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Egypt Launches Major Wheat-Growing Project in the Desert: Expert


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Egypt is continuing a major rainwater-dependent desert wheat project on the northern coast and Matrouh province.

Egyptian economist and adviser to former Minister of Supply Nader Noureddin said in statements to RT that rainfed agriculture is the backbone as it accounts for 80% of all world agriculture, while irrigated agriculture only accounts for about 20% and drylands do not. little rain.

The Egyptian expert continued: “Rainfed agriculture requires two main points, namely intensity and continuity, that is, the intensity of precipitation, so that the water reaches the depth of the soil and the maximum depth that the roots reach, as well as continuity throughout the growing season. before the harvest.”

Nureddin pointed out that Egypt belongs to a very arid and dry climate, while the average rainfall in all parts of Egypt is only 20 mm per year, but it increases on the northern coast and in the lands adjacent to the Mediterranean Sea, up to 180-200 mm in year. mm per year, which is not enough for non-irrigated crops that require precipitation. From 350-400 milliliters per year, and also has the disadvantages of a lack of continuity, as it often stops in March, while winter crops continue to remain in the ground until mid-May, such as wheat, beans, lentils and chickpeas.

He noted that therefore rainfed agriculture in northern Egypt was not successful, and there the Bedouins, west of Alexandria, Hammam, Matruh and Saloum, up to the Libyan border, grow fodder for their livestock, and sometimes barley, which remains in the soil for a month less, than wheat, and harvested in April.

An adviser to the former Minister of Supply confirmed that, in addition, a fungal plant called Al-Fakka, similar to the fruit of a small potato, but rich in vitamins, minerals and hormones, has appeared.

He noted that the transition to the cultivation of economic crops in this region, which requires a rainfall of 305 to 400 mm, and for it to be regular, dense and characteristic of continuity, leads to the deterioration of the soil and the death of these crops, and in order to for these economic crops of wheat, beans and lentils to be successful, they require one to two additional irrigations of water Flowing or unsalted well water, and therefore the FAO recommended the inevitability of Egypt’s harvest of rain, whether in widened trenches that resemble canals, or in groves or groves, which are deep round holes, similar to sewers and dug in rows to store rainwater during its abundance, to be used when the rains are interrupted in March and April before the need for wheat, beans, lentils and other irrigation water died to the end April and early May.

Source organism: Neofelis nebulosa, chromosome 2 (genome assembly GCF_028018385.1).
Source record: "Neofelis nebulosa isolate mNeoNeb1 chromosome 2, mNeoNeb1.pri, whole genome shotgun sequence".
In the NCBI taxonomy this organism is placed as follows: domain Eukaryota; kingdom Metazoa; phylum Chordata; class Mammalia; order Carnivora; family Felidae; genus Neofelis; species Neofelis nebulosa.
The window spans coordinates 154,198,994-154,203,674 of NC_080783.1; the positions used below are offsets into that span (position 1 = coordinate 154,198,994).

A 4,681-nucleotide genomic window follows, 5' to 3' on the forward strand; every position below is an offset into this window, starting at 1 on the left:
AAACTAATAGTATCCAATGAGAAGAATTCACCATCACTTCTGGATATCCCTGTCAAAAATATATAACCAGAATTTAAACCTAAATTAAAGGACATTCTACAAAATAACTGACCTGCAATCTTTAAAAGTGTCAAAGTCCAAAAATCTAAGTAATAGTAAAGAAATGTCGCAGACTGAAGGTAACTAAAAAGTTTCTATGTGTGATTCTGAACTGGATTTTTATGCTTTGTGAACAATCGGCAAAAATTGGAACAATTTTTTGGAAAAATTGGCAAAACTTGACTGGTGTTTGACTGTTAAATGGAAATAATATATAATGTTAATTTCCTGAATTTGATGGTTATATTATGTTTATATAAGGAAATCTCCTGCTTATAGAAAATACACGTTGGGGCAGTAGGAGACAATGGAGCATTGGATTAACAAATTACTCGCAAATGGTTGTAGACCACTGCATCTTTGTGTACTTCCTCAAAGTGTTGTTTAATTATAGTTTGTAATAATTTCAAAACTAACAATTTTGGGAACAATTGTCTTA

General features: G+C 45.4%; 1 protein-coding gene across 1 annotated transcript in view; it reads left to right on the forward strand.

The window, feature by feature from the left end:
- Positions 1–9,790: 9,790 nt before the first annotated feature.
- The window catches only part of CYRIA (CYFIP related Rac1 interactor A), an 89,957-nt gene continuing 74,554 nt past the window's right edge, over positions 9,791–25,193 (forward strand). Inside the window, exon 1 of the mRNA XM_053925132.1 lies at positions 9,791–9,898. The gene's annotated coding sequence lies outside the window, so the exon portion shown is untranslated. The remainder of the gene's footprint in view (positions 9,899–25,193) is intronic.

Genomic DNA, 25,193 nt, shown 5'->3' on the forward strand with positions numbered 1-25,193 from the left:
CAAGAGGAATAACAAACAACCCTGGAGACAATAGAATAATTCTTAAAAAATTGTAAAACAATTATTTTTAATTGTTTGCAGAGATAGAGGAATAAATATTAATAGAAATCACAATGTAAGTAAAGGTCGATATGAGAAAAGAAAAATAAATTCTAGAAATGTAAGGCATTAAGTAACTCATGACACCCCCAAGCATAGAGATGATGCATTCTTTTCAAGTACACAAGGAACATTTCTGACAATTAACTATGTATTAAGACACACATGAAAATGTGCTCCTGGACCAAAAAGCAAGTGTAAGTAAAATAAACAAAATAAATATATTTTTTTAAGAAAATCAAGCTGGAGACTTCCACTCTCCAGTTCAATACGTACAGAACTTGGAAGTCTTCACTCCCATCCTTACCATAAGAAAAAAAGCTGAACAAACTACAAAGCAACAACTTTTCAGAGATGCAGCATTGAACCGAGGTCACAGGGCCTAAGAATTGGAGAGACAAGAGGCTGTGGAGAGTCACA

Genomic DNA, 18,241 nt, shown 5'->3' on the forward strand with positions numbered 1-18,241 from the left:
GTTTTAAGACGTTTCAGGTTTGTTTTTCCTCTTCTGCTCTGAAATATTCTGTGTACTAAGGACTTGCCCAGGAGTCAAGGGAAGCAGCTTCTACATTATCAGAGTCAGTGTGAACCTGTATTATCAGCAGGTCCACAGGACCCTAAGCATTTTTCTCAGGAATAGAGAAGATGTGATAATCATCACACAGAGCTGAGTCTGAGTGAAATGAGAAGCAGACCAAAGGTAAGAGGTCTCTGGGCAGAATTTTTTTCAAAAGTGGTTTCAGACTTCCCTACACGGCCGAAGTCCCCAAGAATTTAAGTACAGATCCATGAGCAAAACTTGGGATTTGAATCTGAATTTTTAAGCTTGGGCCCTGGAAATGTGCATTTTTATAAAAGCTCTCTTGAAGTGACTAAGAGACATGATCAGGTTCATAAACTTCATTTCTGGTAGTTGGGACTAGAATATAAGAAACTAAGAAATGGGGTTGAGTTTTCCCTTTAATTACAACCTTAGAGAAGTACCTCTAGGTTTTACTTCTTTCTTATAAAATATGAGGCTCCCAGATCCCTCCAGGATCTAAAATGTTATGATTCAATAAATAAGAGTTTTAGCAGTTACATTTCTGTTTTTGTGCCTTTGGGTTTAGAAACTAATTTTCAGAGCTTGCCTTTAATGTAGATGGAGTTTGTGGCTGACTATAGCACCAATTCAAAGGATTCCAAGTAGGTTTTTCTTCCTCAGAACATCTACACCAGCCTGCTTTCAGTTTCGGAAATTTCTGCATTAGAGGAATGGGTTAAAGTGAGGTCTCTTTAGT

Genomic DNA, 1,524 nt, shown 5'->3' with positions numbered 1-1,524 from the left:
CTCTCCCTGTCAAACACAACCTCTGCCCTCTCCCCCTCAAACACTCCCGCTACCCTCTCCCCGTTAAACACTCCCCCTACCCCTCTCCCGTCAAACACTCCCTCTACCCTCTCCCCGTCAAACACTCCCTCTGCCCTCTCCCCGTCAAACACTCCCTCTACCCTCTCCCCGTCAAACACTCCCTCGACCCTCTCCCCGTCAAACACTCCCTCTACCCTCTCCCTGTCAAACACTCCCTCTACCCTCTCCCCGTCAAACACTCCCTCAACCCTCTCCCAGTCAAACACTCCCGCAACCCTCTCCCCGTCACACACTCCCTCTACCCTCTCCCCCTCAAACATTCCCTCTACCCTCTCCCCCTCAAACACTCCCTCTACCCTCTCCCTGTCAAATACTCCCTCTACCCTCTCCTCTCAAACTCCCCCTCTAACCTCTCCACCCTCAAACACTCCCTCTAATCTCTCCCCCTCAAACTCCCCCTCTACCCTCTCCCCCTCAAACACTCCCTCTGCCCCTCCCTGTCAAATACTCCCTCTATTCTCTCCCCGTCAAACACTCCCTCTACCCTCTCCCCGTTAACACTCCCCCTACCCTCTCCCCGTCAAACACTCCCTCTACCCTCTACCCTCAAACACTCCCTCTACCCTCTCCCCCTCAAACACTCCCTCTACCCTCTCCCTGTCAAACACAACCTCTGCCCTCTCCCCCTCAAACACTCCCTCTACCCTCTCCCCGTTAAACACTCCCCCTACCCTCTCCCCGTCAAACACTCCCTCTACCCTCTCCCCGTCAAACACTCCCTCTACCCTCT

He continued: “So the idea behind creating a canal along the extension of Hammam was to cover the northwest coast with water and provide additional irrigation needed for winter crops, in addition to rain harvesting systems. It is usually located in close proximity to the region. to the Mediterranean Sea and its salty waters, salinizing the soil and its groundwater, and also bears the poor quality of irrigation water, pumping the treated waters of the western delta runoff into this area, where barley produces a good harvest and is very much in demand by neighboring countries in Libya and Saudi Arabia , which are the two main importing countries of barley. In the world, in addition to its price, which has become equal to the price of wheat, and that it does not need large doses of chemical fertilizers like wheat, it is also possible to grow potatoes, and this area should be started from barley for two seasons until the soil improves and allows wheat, legumes, and after that fodder crops to be grown.

Source: RT

Cairo – Nasser Hatem

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